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Sixty Years Ago ...
An American in London
by Jennifer King and Timothy Rollins

July 28, 2003

Reflections on World War II

Second of Two Parts

TAP Columnist Jennifer King TAP Columnist Timothy RollinsA Special Note to Our Readers: Not too long ago, Jennifer and her family made a trip to Europe, part of which involved stops in Great Britain and France. During her time there, she got to see much of the history that remained from the time of World War II. Here is her account of her time in England. Her account "An American In Paris" was featured recently in TAP. We hope you enjoy this article. - Jennifer and Tim

On our European trip, we spent nine days living in London, right in the middle of the city. We did the usual tourist things, riding the doubledecker busses and gawking at the imposing figure of Admiral Nelson atop his monument in Trafalger Square. One of the other things we also did was to tour a lot of sites related to Britain’s role in World War II.

Sir Winston Spencer Leonard Churchill (1874-1965)One of the sites we visited was Imperial War Museum’s Cabinet War Rooms - the rooms where Winston Churchill (right) and his staff conducted the day to day business of war.

The First World War had brought home the harsh reality of “total war”. War had been waged mercilessly against defenceless cities, aimed at subduing the populace and interrupting the functions of government. The bombing of cities had been practiced both during WWI and the Spanish Civil War, causing many civilian casualties.

During the 1920s and 1930s, British War Planners were forced to confront the realities of this modern warfare tactic. RAF personnel projected a scenario in which 600 tons of bombs could be dropped on London in a week - causing up to 200,000 casualties. It was decided that a secure, fortified location - capable of housing the most crucial war personnel - was needed. Various locations were scouted, but eventually discarded as being too far away from the usual seat of government. The planners didn’t want civilians to lose heart, thinking their representatives were abandoning them for the relative safety of the countryside!

Eventually, it was decided that the basement chambers of the Office of Works building would suffice, and work began on fortifying them in June of 1938.

Of course, history has a way of galloping ahead of man’s plans, and the fall of 1938 saw the advent of the Munich Crisis, the carving up of Czechoslovakia and the craven appeasement of Neville Chamberlain. Barely a year later, Poland would fall to the Nazis, and Britain would declare war.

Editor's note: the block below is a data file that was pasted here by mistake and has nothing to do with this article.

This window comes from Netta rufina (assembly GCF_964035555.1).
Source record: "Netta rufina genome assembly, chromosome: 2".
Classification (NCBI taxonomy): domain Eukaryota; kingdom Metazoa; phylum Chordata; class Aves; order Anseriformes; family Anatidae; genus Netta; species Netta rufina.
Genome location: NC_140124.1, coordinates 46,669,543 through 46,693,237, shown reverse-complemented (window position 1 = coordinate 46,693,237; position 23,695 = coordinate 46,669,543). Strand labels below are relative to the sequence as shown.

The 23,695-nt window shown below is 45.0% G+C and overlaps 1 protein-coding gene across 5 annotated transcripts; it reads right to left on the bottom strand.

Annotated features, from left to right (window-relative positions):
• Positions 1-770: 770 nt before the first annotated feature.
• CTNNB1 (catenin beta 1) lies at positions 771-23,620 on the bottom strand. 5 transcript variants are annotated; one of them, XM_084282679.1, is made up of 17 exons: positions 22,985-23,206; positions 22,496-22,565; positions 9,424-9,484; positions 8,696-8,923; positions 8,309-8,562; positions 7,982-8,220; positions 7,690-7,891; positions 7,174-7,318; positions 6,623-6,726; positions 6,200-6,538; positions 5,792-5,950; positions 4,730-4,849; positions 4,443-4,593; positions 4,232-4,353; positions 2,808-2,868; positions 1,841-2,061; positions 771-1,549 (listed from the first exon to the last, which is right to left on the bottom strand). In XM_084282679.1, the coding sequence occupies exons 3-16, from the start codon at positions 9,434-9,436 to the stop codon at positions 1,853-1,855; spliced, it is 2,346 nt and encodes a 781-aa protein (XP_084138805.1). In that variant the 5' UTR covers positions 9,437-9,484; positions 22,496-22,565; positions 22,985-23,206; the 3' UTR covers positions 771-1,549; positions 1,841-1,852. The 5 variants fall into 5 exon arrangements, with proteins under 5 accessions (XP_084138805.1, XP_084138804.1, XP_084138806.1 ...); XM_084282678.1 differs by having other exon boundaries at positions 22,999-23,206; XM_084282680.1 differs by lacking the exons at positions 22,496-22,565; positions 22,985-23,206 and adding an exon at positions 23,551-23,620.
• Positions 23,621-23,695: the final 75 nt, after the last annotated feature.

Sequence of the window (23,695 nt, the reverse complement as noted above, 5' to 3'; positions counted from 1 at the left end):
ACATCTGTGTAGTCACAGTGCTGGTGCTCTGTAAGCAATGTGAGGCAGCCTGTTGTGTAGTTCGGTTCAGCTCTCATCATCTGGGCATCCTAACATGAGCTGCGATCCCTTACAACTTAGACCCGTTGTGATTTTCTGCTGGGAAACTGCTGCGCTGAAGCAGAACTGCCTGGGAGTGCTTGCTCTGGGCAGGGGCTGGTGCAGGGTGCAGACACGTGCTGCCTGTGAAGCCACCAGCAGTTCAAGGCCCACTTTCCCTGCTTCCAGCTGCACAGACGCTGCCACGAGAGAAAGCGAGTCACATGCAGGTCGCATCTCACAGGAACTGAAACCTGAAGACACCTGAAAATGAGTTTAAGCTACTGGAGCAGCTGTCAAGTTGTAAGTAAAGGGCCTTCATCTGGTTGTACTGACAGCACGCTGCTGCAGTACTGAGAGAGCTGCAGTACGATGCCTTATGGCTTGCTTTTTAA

Cabinet War RoomThe Cabinet War Rooms (left) are set up exactly as they were left when the doors were closed in 1945. It is not difficult to picture Churchill and his Cabinet ensconced in the war room, planning Britain’s defence during the dark days of the early war.

During the time between the declaration of war (3 September 1939) and the onset of actual war (7 September 1940), the British lived in an uneasy semi-peace, during a time dubbed by wags “The Sitzkreig” or “The Phony War”.

Real war, however, was being waged ferociously on the Continent. After the fall of Poland, Hitler set his sites on Norway and her ports. From 9 April to 4 May 1940, the Norweigens battled until they succumbed to the Nazi war machine. Deftly bypassing the useless Maginot Line, the Germans invaded Belgium, the Netherlands and France on 10 May. The embattled British Expeditionary Forces were evacuated from Dunkirk from 25 May to 4 June, with a loss of 235 vessels and 68,000 men. When France fell on 22 June, Germany moved her Uboat operations to France and Admiral Doenitz was free to unleash the full forces of his Wolf Pack upon the hapless British merchant ships.

The situation was bleak, when Winston Churchill and his Cabinet assembled below the streets of London. Hitler and his Nazis bestrode the Continent. Their vast empire controlled virtually all of Europe and large parts of North Africa. The German war machine was unlike anything ever encountered before. Flush with victory, Hitler proceeded with his plan - Operation Seelowe (Sea Lion) - to invade England.

On 10 July, Reichsmarshall Hermann Goering launched the first salvo in the upcoming Battle of Britain. The RAF was hopelessly outnumbered, with only 900 aircraft to the Luftwaffe’s 2800. There was only one fully equipped air division, under the command of General Bernard Montgomery. Nevertheless, in the first month of the war the Germans lost 227 planes, while the RAF lost 96. The main phase of the Battle of Britain started on 13 August, but the Germans continued losing planes due to the British employing the new technology of radar. After the British bombed Berlin in a retaliatory action for a bomb which had landed on London, Hitler became enraged. He authorized the unlimited bombing of London, the London Blitz, which began on 7 September 1940. On 15 September, Hitler quietly suspended Operation Seelowe.

The real ordeal for Londoners, however, was just beginning. The German Luftwaffe dropped 5,300 tons of high explosives during the month of September alone. Londoners took refuge in Andersen shelters, the Tube stations or in their own beds ensconced under metal boxes designed to shelter them from collapsing houses. Food, clothing and other essentials became scarce and were rationed. The Blitz would continue until May of 1941, but it failed in its intended purpose. Rather than crushing morale, it merely enforced Britain’s determination to never surrender to the Nazi invasion forces poised on the nearby French shore.

Below the shattered streets, Winston Churchill and his Cabinet hung grimly on, planning the actions that would eventually lead to victory. ***

2003 Jennifer King and Timothy Rollins

All writers retain rights to their work.


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